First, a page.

Monthly Archives: February 2010

More on Sovereign Risk and Semi-Sovereign Risk

When does a sovereign or semi-sovereign government default?  I have seen three answers: 1) When debt is greater than future seniorage revenue (central bank profits) plus future debt repayments.  (Kind of a tautology, but what is implied is that if future debt repayments are onerous, a government would default.) 2) When the interest rate a […]

Of Credit Ratings, Sovereign Risk and Semi-Sovereign Risk

This post was prompted by Barry’s article Credit Rating Firms: Worthless in a Bull market, Damaging in a Bear Markets. When I was a bond manager, we had a rule for our analysts — ignore the rating, but read the write-up.  The analysts at the rating agencies would give their true opinion in the write-up.  […]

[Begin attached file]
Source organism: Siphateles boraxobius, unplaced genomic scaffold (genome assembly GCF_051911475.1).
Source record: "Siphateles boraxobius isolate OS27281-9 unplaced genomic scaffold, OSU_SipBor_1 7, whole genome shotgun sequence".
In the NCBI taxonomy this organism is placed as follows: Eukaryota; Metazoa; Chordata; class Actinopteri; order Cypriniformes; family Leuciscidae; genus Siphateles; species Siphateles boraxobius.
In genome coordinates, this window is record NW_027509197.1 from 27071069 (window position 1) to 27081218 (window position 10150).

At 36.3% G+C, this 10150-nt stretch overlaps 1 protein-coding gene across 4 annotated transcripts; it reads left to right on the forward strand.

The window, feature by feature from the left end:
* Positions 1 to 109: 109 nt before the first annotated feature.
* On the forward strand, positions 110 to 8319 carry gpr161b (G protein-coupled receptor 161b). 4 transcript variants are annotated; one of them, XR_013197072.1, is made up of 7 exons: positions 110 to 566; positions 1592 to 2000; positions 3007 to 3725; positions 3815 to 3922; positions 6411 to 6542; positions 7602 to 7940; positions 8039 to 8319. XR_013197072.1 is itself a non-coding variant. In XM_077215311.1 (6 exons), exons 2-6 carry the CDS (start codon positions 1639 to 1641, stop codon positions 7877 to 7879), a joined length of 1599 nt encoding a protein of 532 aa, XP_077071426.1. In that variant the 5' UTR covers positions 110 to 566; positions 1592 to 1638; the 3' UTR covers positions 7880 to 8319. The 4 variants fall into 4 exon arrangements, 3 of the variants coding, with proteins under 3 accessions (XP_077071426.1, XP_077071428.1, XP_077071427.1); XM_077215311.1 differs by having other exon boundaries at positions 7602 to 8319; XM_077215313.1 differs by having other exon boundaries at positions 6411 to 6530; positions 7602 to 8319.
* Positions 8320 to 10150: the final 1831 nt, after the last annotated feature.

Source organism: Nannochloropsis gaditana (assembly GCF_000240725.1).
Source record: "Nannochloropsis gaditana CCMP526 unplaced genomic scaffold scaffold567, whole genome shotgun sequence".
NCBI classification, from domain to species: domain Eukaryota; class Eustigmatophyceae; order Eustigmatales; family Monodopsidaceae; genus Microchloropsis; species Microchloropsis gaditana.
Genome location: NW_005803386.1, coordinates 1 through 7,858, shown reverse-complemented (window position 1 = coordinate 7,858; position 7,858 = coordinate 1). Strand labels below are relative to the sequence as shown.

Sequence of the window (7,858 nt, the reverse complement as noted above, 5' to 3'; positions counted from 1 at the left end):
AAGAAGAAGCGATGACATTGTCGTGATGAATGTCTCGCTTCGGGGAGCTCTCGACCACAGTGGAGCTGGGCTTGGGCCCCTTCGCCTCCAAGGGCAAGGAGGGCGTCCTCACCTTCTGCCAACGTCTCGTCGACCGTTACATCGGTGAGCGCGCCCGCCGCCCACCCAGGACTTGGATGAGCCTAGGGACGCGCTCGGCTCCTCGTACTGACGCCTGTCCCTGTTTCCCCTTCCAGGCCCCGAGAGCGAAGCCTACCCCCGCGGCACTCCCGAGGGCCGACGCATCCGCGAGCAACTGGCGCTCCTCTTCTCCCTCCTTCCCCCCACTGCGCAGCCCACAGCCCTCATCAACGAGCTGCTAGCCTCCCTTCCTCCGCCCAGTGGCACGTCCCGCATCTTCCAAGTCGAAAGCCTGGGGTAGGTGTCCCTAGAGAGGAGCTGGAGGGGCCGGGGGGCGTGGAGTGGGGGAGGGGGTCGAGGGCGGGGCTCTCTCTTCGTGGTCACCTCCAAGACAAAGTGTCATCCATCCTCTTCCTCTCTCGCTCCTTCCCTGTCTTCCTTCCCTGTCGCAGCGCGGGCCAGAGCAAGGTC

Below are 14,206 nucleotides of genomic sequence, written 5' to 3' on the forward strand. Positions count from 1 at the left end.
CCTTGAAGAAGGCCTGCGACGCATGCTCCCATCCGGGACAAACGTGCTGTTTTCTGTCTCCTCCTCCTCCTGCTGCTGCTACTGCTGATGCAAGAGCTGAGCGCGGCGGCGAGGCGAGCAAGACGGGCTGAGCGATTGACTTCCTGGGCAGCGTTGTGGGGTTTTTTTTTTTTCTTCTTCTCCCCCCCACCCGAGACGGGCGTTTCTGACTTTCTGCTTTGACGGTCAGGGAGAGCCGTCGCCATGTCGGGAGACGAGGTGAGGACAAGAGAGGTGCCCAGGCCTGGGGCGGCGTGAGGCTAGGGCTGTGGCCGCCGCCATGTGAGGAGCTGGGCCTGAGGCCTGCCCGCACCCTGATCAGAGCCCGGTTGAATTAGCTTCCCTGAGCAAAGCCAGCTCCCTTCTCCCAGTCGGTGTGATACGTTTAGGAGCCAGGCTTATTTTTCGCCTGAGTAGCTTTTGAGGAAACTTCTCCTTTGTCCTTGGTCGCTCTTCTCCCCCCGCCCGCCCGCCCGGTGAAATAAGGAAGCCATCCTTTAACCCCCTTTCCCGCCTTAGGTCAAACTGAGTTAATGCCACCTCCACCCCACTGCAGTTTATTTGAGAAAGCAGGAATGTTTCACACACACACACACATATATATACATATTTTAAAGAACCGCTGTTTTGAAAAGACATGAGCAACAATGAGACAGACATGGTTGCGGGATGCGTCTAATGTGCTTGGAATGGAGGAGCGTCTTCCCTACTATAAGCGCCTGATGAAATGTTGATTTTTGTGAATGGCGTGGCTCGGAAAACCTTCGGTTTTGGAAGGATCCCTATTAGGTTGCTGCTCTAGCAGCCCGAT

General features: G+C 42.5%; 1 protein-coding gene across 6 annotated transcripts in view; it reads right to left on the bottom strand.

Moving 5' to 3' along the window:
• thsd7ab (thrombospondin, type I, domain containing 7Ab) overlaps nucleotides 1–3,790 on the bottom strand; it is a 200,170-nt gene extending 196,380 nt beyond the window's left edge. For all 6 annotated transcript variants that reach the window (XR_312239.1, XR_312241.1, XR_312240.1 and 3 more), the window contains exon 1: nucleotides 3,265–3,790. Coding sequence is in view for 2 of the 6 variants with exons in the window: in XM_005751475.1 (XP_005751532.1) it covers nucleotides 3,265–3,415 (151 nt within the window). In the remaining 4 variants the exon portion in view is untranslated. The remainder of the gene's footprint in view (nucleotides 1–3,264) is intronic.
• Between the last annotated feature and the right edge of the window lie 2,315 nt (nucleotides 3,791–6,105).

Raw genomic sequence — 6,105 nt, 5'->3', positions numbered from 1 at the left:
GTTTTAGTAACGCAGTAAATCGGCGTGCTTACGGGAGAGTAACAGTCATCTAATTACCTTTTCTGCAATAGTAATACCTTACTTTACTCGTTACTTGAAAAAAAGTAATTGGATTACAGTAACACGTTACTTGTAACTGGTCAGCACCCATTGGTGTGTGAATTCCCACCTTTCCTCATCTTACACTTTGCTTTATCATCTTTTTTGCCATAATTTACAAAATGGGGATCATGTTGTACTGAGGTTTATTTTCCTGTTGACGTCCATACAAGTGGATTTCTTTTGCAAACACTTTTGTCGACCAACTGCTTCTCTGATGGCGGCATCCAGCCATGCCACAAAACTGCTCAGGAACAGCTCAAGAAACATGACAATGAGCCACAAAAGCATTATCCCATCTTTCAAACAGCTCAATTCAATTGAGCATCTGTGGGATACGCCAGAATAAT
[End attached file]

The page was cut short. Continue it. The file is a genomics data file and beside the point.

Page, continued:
Thoughts on my Last Two Posts

Some follow-up on my last two posts.  I will be talking to those that suggested parties that would be willing to create a definitive bond blog.  But, others brought up a good point, which I am well aware of, but forgot for a moment.  The bond markets are mainly institutional.  Institutional bond investors have no […]

Book Review: Diary of a Hedge Fund Manager

This is a book that gives a feeling for being in hedge fund management, rather than a dry description of what needs to be done if you are in the rare position of being asked to manage a hedge fund. The author was an ambitious guy.  Growing up in Canada, he wanted to play professional […]

A Question of Cultural Failure (II)

Good cultures balance short and long-term goals.  Focusing too much on the long-term can lead to overinvestment, and problems like Japan still faces.  Focusing on the short-run can lead governments and companies to focus on manipulating budget and earnings numbers to fulfill their own selfish ends. At present, we have no surplus of long-termism, but […]